Red blood cell transfusions are a common life-saving intervention for neonates and children with anemia, but transfusion decisions, indications, and doses in neonates and children are different from those of adults. Patient blood management (PBM) programs are designed to assist clinicians with appropriately transfusing patients. Although PBM programs are well recognized and appreciated in the adult setting, they are quite far from standard of care in the pediatric patient population. Adult PBM standards cannot be uniformly applied to children, and there currently is significant variation in transfusion practices...
October 2016: Transfusion Medicine Reviews
Masayuki Ochiai, Hiroaki Kurata, Hirosuke Inoue, Koichi Tanaka, Yuki Matsushita, Junko Fujiyoshi, Yoshifumi Wakata, Kiyoko Kato, Tomoaki Taguchi, Hidetoshi Takada
BACKGROUND: The substantial risk of iron overload is not routinely monitored in most of the neonatal intensive care units (NICUs) in Japan; however, blood transfusion is an essential strategy for successfully treating preterm low-birth-weight infants. OBJECTIVE: The aim of this study was to investigate the iron status and clinical features of infants with a birth weight of <1,500 g, i.e. very-low-birth-weight infants (VLBWIs). METHODS: This prospective observational study enrolled 176 (82...
August 23, 2016: Neonatology
Amanda E Graf, Scott W Lallier, Gavisha Waidyaratne, Michael D Thompson, Trent E Tipple, Mark E Hester, Aaron J Trask, Lynette K Rogers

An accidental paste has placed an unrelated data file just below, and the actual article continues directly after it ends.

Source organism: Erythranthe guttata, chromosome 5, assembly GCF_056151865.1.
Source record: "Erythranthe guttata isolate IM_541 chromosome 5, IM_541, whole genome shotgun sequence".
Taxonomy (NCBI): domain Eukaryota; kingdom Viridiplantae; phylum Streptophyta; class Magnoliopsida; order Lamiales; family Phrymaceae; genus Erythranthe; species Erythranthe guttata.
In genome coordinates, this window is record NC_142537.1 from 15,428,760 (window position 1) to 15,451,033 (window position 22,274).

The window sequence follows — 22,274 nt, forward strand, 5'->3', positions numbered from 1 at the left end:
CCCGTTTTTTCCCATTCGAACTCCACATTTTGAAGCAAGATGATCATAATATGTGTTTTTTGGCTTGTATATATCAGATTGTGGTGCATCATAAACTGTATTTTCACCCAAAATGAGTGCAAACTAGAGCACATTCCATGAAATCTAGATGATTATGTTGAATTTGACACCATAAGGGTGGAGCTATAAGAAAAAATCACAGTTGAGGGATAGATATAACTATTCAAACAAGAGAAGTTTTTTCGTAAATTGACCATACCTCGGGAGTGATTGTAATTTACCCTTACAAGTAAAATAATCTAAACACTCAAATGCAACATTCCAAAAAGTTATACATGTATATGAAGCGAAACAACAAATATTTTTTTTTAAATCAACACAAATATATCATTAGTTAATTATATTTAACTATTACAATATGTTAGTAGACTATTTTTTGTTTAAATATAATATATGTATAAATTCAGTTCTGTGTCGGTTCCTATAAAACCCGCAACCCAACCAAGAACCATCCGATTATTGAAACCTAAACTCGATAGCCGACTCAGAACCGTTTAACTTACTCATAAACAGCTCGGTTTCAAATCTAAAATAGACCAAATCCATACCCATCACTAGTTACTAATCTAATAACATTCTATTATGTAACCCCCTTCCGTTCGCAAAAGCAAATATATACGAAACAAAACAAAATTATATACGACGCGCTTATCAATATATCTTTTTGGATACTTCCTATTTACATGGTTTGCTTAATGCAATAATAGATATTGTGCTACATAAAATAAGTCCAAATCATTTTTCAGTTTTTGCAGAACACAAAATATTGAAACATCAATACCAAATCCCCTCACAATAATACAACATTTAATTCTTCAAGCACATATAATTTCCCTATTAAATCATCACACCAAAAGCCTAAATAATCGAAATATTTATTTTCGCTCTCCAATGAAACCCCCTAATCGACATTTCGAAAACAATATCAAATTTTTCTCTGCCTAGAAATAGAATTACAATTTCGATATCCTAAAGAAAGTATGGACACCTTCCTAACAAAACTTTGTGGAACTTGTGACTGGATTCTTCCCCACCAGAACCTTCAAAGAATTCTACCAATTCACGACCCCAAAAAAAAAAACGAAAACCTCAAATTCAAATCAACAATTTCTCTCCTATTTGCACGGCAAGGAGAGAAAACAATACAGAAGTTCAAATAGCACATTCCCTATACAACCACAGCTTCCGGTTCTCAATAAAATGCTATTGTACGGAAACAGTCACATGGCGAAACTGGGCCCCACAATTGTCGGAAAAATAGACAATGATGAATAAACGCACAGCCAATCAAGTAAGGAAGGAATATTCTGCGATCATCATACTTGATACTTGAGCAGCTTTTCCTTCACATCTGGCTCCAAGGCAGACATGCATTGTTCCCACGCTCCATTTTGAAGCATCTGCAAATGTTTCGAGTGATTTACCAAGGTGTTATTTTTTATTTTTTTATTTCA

Maternal obesity induces chronic inflammatory responses that impact the fetus/neonate during the perinatal period. Inflammation, iron regulation, and myelination are closely interconnected and disruptions in these processes may have deleterious effects on neurodevelopment. Hepcidin levels are increased in response to inflammation causing subsequent decreases in ferroportin and available iron needed for myelination. Our current studies were designed to test the hypotheses that: 1) maternal high fat diet (HFD) prior to and during pregnancy is sufficient to induce inflammation and alter iron regulation in the brain of the offspring, and 2) HFD exposure is associated with altered myelination and neurobehavioral deficits in the offspring...
November 2016: Brain, Behavior, and Immunity
Sorayya Kheirouri, Mohammad Alizadeh
This cross-sectional study was carried out to capture possible maternal factors affecting newborns' anthropometric measurements. Data were collected from eight public health centres and referral university hospital records in Tabriz and Heriss districts, north-west Iran, for 807 mother-neonate pairs delivering live singleton births and their offspring during the two years up to August 2014. The incidence of low birth weight (LBW) was 5.1%. A close correlation was found between maternal anthropometry and birth order with neonatal anthropometric data...
July 25, 2016: Journal of Biosocial Science
Shin Jie Choi, Jong Sub Choi, Peter Chun, Jung Kyung Yoo, Jin Soo Moon, Jae Sung Ko, Woo Sun Kim, Gyeong Hoon Kang, Nam-Joon Yi
Neonatal hemochromatosis (NH) is a severe neonatal liver injury that is confirmed by extra-hepatic iron accumulation. Although a recent study described treating NH with exchange transfusions and intravenous immunoglobulin, liver transplantation should be considered for patients with severe liver failure that does not respond to other medical treatment. Herein, we report the case of a two-month-old female infant who presented with persistent ascites and hyperbilirubinemia. Her laboratory findings demonstrated severe coagulopathy, high indirect and direct bilirubin levels, and high ferritin levels...
June 2016: Pediatric Gastroenterology, Hepatology & Nutrition